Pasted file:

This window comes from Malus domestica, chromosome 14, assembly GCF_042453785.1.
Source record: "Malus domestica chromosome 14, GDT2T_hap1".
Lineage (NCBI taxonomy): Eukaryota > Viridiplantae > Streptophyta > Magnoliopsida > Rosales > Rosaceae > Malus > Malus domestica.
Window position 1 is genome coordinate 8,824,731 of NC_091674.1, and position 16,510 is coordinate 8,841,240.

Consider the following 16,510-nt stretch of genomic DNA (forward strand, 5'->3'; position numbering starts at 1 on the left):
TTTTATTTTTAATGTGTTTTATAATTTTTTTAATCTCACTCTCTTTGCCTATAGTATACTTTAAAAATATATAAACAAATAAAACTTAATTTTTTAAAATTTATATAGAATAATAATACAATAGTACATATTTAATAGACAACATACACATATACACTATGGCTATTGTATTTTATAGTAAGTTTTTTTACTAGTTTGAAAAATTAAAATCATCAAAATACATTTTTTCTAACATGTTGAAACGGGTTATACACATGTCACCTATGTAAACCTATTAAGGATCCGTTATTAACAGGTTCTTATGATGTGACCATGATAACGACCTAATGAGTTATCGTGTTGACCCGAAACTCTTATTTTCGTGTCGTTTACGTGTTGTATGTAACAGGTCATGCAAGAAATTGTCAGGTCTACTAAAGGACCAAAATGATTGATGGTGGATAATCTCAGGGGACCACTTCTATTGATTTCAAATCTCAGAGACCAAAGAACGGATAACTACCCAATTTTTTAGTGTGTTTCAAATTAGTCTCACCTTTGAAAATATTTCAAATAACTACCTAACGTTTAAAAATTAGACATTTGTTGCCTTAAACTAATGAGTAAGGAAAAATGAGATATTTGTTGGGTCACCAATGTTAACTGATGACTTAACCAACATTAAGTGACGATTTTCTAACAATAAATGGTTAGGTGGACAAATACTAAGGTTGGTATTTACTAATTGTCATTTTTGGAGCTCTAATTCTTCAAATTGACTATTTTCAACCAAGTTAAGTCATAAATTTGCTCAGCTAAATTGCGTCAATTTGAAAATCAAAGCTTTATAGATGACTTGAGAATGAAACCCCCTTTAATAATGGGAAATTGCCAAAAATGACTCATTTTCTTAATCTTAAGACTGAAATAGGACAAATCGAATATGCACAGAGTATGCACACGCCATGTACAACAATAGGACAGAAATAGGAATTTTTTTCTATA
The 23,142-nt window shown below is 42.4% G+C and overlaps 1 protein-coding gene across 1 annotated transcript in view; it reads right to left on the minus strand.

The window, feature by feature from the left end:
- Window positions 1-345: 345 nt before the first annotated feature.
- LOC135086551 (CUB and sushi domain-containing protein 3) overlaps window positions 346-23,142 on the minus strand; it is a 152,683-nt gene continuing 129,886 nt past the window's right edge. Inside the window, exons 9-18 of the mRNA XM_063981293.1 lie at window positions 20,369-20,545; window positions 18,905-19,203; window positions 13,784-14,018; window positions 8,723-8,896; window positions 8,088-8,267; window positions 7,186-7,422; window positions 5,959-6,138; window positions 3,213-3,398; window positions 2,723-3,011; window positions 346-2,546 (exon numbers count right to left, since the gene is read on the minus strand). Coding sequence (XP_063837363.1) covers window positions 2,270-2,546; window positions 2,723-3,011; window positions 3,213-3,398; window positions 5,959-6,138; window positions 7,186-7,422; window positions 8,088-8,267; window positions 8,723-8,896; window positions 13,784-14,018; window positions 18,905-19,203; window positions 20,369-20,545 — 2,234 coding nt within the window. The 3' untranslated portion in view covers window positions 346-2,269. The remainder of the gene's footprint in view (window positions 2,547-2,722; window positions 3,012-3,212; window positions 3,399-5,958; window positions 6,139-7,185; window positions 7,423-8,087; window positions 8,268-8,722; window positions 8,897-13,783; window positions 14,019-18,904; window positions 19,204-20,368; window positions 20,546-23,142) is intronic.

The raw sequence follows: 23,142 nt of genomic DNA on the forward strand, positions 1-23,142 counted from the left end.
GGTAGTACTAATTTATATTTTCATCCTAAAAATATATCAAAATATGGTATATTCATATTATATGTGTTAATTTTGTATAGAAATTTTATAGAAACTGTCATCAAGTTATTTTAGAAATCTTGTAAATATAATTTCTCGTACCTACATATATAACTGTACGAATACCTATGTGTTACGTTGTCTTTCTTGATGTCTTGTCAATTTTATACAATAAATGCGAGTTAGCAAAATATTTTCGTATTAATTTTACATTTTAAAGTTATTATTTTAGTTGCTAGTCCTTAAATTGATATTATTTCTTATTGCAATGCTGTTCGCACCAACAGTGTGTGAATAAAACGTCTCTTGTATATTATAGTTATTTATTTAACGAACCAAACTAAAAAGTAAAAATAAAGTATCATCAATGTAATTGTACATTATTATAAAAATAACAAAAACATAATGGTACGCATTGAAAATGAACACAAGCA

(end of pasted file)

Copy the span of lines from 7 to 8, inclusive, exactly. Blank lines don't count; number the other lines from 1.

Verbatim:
The 23,142-nt window shown below is 42.4% G+C and overlaps 1 protein-coding gene across 1 annotated transcript in view; it reads right to left on the minus strand.

The window, feature by feature from the left end: